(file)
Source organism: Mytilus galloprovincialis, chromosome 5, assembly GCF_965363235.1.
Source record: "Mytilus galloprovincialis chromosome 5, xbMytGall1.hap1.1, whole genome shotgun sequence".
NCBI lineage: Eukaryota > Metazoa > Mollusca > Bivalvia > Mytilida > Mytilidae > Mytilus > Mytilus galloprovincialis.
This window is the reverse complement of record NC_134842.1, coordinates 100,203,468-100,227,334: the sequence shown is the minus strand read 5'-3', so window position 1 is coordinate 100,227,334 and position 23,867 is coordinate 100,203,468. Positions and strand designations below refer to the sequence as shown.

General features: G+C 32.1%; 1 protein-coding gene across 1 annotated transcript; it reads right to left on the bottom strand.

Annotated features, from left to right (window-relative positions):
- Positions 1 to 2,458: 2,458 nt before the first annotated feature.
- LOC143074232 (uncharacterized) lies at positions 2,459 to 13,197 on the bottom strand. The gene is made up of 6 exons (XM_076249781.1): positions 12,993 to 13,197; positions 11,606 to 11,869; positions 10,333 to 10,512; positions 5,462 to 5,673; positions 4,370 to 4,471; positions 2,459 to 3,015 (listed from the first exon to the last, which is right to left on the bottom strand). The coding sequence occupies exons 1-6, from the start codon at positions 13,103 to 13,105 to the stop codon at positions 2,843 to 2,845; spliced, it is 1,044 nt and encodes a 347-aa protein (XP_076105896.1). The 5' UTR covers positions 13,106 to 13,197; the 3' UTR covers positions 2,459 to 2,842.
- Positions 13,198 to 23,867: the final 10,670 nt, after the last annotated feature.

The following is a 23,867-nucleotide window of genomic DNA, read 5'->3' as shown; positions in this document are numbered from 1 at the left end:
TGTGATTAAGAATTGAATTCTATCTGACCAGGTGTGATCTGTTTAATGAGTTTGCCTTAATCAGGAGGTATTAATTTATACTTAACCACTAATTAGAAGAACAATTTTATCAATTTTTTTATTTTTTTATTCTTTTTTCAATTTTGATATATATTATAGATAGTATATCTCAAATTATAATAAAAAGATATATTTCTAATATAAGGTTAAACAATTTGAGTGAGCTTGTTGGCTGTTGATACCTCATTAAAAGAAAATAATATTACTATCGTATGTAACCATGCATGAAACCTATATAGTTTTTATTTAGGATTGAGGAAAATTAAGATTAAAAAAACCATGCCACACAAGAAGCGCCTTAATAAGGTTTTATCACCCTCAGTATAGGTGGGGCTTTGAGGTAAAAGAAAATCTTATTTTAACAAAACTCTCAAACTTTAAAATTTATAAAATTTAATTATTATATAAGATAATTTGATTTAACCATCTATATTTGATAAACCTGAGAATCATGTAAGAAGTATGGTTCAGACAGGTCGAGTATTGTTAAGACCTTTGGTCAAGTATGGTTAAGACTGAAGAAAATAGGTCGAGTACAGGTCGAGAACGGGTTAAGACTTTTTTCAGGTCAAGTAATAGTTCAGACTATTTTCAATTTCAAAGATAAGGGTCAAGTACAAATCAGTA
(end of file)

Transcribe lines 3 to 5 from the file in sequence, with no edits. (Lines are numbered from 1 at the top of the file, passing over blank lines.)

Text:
NCBI lineage: Eukaryota > Metazoa > Mollusca > Bivalvia > Mytilida > Mytilidae > Mytilus > Mytilus galloprovincialis.
This window is the reverse complement of record NC_134842.1, coordinates 100,203,468-100,227,334: the sequence shown is the minus strand read 5'-3', so window position 1 is coordinate 100,227,334 and position 23,867 is coordinate 100,203,468. Positions and strand designations below refer to the sequence as shown.

General features: G+C 32.1%; 1 protein-coding gene across 1 annotated transcript; it reads right to left on the bottom strand.